by Yvette Carnell
With the number of slayings of black men beginning to unnerve even the most ferocious right wingers, such as Glenn Beck, a few pundits are back to calling for a dialogue or conversation on race and police brutality. But, as a Facebook friend observed here, those sorts of conversations are mostly useless in this country:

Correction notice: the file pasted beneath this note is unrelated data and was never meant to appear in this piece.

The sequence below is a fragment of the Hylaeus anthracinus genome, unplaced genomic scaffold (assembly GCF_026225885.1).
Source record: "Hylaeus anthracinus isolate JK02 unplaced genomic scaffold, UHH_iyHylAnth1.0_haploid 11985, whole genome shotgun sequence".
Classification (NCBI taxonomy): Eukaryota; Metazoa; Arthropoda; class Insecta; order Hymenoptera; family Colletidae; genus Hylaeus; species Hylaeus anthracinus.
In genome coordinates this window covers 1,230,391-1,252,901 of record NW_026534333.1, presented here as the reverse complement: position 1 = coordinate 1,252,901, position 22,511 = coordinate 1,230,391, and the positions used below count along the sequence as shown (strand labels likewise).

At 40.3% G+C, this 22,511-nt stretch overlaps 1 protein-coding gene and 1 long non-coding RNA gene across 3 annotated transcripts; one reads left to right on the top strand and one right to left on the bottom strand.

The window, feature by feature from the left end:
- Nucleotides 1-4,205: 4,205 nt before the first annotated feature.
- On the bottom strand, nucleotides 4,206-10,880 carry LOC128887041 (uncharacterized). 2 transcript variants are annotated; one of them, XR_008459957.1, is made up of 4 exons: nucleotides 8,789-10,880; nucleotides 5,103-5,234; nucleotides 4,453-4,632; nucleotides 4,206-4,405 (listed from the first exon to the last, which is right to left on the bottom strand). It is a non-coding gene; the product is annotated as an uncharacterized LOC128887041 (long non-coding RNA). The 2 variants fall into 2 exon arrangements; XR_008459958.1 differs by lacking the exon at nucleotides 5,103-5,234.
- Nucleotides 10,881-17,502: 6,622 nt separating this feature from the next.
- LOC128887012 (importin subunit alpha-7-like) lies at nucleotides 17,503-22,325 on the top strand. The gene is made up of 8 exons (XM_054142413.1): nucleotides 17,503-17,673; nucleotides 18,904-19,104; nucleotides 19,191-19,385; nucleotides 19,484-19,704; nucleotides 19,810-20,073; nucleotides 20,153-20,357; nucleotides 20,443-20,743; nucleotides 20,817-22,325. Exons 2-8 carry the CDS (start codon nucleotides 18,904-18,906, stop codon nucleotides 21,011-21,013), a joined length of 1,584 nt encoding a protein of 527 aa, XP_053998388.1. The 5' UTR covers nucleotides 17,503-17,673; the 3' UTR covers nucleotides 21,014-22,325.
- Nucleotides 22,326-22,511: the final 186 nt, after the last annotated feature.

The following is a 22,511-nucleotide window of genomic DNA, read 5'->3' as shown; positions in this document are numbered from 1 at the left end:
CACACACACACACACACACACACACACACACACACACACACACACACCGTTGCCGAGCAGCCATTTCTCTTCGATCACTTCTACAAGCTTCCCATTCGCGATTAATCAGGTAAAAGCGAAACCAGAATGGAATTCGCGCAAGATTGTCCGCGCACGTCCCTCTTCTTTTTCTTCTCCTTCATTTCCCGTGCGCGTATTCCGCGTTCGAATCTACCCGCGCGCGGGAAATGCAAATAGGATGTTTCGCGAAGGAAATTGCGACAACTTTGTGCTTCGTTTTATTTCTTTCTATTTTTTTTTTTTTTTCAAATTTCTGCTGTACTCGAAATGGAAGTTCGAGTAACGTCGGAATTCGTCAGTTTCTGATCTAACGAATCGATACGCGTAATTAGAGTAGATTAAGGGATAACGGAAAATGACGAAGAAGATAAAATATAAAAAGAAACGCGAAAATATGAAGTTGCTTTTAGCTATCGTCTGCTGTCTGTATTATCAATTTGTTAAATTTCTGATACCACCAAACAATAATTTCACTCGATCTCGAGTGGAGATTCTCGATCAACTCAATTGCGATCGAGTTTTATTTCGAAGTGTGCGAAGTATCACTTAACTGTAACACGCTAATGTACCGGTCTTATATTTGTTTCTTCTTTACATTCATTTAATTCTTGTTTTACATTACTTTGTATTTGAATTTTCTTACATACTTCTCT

One can’t have a dialogue with another person who is only interested in having what R.D. Laing labeled a “duologue.” Duologues occur when two parties are talking past each other or one of the parties refuses to acknowledge what the other person is saying. The exchange between Eric Garner and the police officers who killed him was a duologue. The cops were more focused on subduing and subjugating a person who was not physically resisting them than in carrying out appropriate police procedures. The police were more focused on demonstrating to Mr. Garner they were in charge than trying to ascertain if he was breaking the law. At no point did one of the officers claim to have seen Mr. Garner selling single cigarettes nor did they produce a witness who claimed to have seen him peddling cigarettes. They were not interested in establishing any lawful basis for approaching him. They simply wanted him to comply with their demands. The fact Mr. Garner said he was doing nothing wrong was meaningless to the cops because they refused to accept his humanity. The cops even refused to hear him when he said, “I can’t breathe.” There is no possibility of having a dialogue with people who refuse to hear you.